PHILADELPHIA (CBS) –– Salt, it’s everywhere you look these days, on the roads and on the sidewalks. Officials say it’s a necessary evil, as crews work to keep snowy roads open.
It’s a matter of priorities. While transportation officials weigh public safety against environmental concerns from salt runoff, keeping the roads safe and passable is paramount, says Steve Schapiro, a spokesman for the New Jersey Department of Transportation.READ MORE: New Jersey Gov. Phil Murphy Urges People To Use Common Sense As State Of Emergency Remains In Effect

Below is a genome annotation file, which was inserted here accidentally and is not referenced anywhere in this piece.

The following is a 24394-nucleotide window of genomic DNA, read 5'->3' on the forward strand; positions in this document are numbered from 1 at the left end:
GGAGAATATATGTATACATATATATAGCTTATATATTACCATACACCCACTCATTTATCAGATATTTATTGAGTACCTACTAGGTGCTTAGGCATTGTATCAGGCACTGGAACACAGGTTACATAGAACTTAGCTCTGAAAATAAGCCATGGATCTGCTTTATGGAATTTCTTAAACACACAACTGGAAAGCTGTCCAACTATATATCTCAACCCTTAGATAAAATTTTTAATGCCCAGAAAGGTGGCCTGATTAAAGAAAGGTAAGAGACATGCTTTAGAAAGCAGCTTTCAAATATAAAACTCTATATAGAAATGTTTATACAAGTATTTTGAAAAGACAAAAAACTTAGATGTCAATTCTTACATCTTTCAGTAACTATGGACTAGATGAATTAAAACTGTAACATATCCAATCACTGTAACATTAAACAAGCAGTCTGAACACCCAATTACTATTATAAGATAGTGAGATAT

“Our primary responsibility in the winter of course is ensuring public safety by keeping those interstate highways and the state highways clear of snow and ice,” he said.Philadelphia Weather: Flooding In Philadelphia Area As Nor'easter Dumps Rain On Region
Schapiro says spreading a calcium chloride brine on roads first, allows crews to use less rock salt after the snow falls. Even so, having all of that leftover salt on the road surfaces now, prepares them for the next snowfall.
“Having some residual salt on the roads gives us a head start,” he said.MORE NEWS: Crashes, Wet Roads Plaguing Philadelphia Area On Tuesday Commute
For a nor’easter that could arrive Thursday.